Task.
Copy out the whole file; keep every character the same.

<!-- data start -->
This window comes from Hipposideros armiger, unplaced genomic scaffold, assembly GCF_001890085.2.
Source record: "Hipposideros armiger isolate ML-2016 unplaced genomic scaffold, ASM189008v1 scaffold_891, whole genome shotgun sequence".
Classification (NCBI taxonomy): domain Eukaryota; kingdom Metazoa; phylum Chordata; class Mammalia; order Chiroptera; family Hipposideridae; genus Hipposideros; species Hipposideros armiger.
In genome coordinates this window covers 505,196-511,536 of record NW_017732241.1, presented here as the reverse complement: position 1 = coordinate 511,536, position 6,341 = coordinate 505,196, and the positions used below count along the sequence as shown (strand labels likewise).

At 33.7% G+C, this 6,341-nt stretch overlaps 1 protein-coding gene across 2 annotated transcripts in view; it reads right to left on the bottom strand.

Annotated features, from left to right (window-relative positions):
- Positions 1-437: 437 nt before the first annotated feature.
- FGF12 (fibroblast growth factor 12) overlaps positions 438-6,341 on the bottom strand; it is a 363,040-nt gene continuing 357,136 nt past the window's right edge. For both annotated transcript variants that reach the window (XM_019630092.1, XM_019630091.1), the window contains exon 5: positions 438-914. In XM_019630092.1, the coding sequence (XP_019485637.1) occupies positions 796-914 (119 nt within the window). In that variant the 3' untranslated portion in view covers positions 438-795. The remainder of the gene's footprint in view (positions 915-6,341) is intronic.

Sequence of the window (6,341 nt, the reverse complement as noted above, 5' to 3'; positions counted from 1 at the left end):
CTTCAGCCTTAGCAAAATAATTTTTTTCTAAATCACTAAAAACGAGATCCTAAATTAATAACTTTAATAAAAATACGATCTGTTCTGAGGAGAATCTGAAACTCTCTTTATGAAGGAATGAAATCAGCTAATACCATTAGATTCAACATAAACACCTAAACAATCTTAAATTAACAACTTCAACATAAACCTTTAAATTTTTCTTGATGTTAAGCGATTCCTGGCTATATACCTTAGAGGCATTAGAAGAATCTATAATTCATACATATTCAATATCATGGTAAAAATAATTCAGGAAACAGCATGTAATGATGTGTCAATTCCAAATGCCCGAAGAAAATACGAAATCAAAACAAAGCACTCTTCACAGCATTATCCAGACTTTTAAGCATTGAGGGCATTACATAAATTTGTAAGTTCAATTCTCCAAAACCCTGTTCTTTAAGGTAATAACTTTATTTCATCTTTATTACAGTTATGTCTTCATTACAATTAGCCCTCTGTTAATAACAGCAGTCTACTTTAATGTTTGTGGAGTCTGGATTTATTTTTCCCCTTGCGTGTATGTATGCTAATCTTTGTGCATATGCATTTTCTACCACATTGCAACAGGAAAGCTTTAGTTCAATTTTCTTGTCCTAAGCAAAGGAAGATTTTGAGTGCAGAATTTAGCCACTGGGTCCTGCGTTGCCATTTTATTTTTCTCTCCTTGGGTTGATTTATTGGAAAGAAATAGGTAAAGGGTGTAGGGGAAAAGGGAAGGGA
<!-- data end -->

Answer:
This window comes from Hipposideros armiger, unplaced genomic scaffold, assembly GCF_001890085.2.
Source record: "Hipposideros armiger isolate ML-2016 unplaced genomic scaffold, ASM189008v1 scaffold_891, whole genome shotgun sequence".
Classification (NCBI taxonomy): domain Eukaryota; kingdom Metazoa; phylum Chordata; class Mammalia; order Chiroptera; family Hipposideridae; genus Hipposideros; species Hipposideros armiger.
In genome coordinates this window covers 505,196-511,536 of record NW_017732241.1, presented here as the reverse complement: position 1 = coordinate 511,536, position 6,341 = coordinate 505,196, and the positions used below count along the sequence as shown (strand labels likewise).

At 33.7% G+C, this 6,341-nt stretch overlaps 1 protein-coding gene across 2 annotated transcripts in view; it reads right to left on the bottom strand.

Annotated features, from left to right (window-relative positions):
- Positions 1-437: 437 nt before the first annotated feature.
- FGF12 (fibroblast growth factor 12) overlaps positions 438-6,341 on the bottom strand; it is a 363,040-nt gene continuing 357,136 nt past the window's right edge. For both annotated transcript variants that reach the window (XM_019630092.1, XM_019630091.1), the window contains exon 5: positions 438-914. In XM_019630092.1, the coding sequence (XP_019485637.1) occupies positions 796-914 (119 nt within the window). In that variant the 3' untranslated portion in view covers positions 438-795. The remainder of the gene's footprint in view (positions 915-6,341) is intronic.

Sequence of the window (6,341 nt, the reverse complement as noted above, 5' to 3'; positions counted from 1 at the left end):
CTTCAGCCTTAGCAAAATAATTTTTTTCTAAATCACTAAAAACGAGATCCTAAATTAATAACTTTAATAAAAATACGATCTGTTCTGAGGAGAATCTGAAACTCTCTTTATGAAGGAATGAAATCAGCTAATACCATTAGATTCAACATAAACACCTAAACAATCTTAAATTAACAACTTCAACATAAACCTTTAAATTTTTCTTGATGTTAAGCGATTCCTGGCTATATACCTTAGAGGCATTAGAAGAATCTATAATTCATACATATTCAATATCATGGTAAAAATAATTCAGGAAACAGCATGTAATGATGTGTCAATTCCAAATGCCCGAAGAAAATACGAAATCAAAACAAAGCACTCTTCACAGCATTATCCAGACTTTTAAGCATTGAGGGCATTACATAAATTTGTAAGTTCAATTCTCCAAAACCCTGTTCTTTAAGGTAATAACTTTATTTCATCTTTATTACAGTTATGTCTTCATTACAATTAGCCCTCTGTTAATAACAGCAGTCTACTTTAATGTTTGTGGAGTCTGGATTTATTTTTCCCCTTGCGTGTATGTATGCTAATCTTTGTGCATATGCATTTTCTACCACATTGCAACAGGAAAGCTTTAGTTCAATTTTCTTGTCCTAAGCAAAGGAAGATTTTGAGTGCAGAATTTAGCCACTGGGTCCTGCGTTGCCATTTTATTTTTCTCTCCTTGGGTTGATTTATTGGAAAGAAATAGGTAAAGGGTGTAGGGGAAAAGGGAAGGGA